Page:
Unwittingly in the center of this conflict is Shadow, an ex-con whose been released from prison only to find his old life gone missing. With no remaining family, job, or place to call home, he agrees to become an errand boy for a mysterious stranger called Wednesday. A quiet, stoic man, Shadow takes the surprising events of the next few months in stride, even as he learns that his employer is centuries old and trying to rally very real deities in tenements and trailer parks across America to the cause of the old gods. Confronted with nameless operatives from the other side, restless waking dreams, and even the undead, Shadow continues to follow Wednesday’s lead not because of any conviction or drive, but more as a river follows its course–inevitably but unconsciously.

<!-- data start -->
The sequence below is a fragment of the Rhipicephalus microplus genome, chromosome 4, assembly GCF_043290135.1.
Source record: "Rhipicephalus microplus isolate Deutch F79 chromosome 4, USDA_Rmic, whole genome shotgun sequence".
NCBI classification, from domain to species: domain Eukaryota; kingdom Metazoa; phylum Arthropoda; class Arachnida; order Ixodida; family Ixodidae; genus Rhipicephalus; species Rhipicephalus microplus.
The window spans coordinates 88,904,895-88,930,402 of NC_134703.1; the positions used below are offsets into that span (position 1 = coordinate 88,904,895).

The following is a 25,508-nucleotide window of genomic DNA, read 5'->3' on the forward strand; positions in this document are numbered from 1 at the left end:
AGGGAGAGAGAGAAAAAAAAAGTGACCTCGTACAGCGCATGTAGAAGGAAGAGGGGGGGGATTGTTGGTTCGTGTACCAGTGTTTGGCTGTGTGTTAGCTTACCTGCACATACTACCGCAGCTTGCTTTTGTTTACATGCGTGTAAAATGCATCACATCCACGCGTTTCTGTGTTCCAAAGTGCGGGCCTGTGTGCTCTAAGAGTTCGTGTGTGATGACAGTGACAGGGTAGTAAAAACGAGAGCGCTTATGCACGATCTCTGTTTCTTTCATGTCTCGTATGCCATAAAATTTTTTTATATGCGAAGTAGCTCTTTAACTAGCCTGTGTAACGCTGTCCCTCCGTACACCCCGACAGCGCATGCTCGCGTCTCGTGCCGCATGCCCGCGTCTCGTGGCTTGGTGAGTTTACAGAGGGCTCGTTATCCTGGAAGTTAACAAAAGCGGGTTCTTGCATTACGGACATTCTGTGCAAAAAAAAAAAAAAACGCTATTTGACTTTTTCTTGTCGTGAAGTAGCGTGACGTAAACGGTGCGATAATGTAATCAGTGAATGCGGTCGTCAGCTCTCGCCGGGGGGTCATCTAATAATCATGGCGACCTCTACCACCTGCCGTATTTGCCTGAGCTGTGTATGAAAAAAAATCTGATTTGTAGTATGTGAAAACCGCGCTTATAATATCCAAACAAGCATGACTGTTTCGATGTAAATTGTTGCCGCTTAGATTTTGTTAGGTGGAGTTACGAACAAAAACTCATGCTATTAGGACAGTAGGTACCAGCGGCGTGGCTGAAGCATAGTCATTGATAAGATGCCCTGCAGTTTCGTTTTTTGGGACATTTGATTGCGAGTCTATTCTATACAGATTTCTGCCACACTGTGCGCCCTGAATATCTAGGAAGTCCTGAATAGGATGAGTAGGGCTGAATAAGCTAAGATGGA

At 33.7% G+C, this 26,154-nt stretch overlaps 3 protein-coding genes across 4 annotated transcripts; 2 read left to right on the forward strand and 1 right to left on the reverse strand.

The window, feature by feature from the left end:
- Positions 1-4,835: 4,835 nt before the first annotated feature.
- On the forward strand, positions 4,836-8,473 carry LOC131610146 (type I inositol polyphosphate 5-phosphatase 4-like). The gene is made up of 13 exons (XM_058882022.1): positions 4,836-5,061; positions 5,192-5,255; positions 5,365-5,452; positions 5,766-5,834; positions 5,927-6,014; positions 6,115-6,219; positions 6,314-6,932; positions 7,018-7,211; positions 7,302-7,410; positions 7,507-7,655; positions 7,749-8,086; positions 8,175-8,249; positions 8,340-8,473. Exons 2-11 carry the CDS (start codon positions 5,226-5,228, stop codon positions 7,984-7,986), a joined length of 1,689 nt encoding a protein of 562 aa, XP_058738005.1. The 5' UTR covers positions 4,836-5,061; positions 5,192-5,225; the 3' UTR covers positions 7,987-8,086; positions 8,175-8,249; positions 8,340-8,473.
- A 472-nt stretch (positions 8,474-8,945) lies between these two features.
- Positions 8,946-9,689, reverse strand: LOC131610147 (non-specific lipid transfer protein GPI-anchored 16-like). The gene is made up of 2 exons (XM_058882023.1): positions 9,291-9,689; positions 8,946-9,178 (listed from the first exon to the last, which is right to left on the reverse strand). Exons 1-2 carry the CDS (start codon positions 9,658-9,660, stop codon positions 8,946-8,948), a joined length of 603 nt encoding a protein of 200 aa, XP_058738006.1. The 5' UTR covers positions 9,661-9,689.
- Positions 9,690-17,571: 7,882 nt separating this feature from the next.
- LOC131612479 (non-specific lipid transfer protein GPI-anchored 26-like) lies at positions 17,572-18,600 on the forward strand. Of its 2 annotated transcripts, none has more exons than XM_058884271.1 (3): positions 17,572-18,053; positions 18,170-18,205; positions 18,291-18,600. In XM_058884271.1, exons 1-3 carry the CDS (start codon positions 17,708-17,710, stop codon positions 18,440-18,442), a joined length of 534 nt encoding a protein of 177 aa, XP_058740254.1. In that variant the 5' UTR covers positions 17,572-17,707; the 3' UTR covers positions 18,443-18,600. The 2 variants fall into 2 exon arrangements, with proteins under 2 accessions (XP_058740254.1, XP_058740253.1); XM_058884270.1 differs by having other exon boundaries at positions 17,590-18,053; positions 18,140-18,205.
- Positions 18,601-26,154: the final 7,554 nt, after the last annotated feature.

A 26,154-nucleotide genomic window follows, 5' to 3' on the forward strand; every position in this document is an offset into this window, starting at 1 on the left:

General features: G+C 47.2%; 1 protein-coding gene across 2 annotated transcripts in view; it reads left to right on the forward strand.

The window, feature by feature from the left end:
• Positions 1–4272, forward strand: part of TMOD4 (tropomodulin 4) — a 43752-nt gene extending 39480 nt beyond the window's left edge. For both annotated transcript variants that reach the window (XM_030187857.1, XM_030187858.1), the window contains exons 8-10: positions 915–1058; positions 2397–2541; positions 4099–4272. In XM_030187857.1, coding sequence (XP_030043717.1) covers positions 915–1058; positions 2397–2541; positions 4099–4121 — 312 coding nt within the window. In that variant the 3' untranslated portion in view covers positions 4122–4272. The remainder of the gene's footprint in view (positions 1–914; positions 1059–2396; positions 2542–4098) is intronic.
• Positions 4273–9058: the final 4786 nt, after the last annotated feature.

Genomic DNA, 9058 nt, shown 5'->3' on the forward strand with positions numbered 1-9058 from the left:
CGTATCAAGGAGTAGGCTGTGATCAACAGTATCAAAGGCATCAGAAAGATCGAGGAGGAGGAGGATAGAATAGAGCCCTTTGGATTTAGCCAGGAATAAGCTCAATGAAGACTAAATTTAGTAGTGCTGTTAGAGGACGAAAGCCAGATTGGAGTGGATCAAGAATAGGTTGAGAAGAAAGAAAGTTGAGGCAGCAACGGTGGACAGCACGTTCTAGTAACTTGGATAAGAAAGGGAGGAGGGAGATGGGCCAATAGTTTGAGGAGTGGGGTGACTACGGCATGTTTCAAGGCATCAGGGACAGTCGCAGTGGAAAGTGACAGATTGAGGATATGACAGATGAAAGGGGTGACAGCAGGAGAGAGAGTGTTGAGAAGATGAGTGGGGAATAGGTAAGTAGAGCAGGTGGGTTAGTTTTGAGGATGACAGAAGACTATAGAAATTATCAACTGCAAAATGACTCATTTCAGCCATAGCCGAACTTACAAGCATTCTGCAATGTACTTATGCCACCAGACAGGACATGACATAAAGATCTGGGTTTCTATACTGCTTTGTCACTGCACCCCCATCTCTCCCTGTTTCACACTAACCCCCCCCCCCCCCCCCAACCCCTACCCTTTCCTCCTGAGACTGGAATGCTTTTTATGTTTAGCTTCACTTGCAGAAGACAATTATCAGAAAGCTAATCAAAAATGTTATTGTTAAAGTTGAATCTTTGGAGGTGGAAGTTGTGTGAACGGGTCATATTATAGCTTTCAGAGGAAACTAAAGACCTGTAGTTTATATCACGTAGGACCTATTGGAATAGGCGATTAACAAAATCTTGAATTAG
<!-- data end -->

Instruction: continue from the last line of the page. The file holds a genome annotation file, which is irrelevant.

Religion in America: At the center of Gaiman’s novel is one repeated mantra: America is not a good country for gods. Gaiman’s argument stems from the idea that, although we are largely an immigrant country, those who traveled here did not continue to worship their own gods. In many cases, aspects of ancient traditions were integrated into new rituals, but the original significance was lost. An example of this is found in one of Gaiman’s “Coming to America” interludes, when the African slave Sukey attempts to pass on her rituals to a younger apprentice. The acolyte shows no interest in the “why,” concentrating only on the “what,” the means to her end. As a result, the tunes to sacred songs are passed on while the words are lost, the power diluted and the true meaning absorbed.